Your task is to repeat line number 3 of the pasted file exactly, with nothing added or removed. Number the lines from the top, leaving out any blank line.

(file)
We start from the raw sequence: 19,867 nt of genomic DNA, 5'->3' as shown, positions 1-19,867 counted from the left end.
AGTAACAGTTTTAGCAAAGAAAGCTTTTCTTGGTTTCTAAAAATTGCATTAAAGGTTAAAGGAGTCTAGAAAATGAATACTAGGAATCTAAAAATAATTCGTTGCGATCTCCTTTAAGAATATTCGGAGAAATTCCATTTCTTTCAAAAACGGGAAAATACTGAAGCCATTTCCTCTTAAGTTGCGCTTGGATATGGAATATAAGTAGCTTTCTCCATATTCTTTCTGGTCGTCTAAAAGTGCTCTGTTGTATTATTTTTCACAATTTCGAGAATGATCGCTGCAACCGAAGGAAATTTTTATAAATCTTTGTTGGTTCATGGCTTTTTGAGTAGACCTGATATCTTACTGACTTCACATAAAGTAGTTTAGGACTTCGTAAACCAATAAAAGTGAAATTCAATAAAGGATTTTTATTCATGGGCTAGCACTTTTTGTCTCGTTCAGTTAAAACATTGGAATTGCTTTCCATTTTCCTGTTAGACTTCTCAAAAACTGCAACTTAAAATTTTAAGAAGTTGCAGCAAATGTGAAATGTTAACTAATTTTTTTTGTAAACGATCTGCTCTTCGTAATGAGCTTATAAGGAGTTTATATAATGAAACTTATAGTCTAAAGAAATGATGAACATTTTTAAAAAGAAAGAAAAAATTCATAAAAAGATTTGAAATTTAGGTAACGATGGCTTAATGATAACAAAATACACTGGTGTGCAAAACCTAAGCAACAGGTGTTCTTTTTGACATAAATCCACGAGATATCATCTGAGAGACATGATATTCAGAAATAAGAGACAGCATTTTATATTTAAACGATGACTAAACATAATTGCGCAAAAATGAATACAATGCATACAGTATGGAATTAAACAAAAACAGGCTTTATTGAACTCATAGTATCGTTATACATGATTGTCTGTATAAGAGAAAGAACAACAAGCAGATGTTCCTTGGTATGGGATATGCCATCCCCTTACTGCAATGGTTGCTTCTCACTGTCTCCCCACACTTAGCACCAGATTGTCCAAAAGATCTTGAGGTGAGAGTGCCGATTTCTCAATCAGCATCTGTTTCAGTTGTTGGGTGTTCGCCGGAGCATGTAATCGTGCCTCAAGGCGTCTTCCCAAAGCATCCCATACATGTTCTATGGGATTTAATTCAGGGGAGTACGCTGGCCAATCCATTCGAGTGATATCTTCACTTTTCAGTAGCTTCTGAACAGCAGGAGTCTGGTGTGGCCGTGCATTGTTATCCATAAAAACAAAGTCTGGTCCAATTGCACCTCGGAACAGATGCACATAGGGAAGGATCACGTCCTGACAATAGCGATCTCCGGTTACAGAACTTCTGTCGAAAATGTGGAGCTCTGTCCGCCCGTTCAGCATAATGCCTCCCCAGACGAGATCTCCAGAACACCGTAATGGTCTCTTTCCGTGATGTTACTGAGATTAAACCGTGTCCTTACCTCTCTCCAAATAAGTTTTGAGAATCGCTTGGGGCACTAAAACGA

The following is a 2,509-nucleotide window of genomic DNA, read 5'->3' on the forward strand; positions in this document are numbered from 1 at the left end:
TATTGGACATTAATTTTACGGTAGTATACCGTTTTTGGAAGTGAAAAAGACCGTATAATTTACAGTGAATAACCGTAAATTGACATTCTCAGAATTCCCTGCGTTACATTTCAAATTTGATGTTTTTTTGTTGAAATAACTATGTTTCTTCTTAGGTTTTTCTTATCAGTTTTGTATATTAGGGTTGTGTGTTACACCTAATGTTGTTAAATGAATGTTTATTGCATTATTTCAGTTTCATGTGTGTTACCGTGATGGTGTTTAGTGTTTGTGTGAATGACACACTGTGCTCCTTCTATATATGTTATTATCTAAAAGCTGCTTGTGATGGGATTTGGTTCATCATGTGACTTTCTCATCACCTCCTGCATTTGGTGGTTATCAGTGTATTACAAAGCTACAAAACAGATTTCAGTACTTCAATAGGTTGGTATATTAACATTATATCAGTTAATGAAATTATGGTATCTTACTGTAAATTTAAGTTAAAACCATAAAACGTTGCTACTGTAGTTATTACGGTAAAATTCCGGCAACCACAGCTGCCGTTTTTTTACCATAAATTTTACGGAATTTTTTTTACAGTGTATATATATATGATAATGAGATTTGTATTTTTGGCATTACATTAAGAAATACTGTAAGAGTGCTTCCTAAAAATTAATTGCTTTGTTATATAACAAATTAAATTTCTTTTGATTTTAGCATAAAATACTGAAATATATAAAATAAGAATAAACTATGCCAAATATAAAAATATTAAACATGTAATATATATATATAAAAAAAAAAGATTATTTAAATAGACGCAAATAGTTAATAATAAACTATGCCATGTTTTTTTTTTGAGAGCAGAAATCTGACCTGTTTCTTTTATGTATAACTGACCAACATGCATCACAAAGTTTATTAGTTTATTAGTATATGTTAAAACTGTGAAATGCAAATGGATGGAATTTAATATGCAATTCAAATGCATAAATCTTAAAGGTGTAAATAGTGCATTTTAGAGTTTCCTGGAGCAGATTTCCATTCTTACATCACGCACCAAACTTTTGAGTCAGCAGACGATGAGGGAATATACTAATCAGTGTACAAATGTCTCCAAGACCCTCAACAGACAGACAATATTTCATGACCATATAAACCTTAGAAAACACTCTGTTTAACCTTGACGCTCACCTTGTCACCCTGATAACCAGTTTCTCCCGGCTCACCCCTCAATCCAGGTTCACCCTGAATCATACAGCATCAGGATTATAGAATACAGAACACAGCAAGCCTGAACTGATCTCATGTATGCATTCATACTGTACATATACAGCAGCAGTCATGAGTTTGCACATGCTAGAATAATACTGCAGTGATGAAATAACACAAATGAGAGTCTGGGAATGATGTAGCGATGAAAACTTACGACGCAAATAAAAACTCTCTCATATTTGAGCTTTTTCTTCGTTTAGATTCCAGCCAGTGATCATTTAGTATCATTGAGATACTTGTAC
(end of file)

The following is a 2,509-nucleotide window of genomic DNA, read 5'->3' on the forward strand; positions in this document are numbered from 1 at the left end: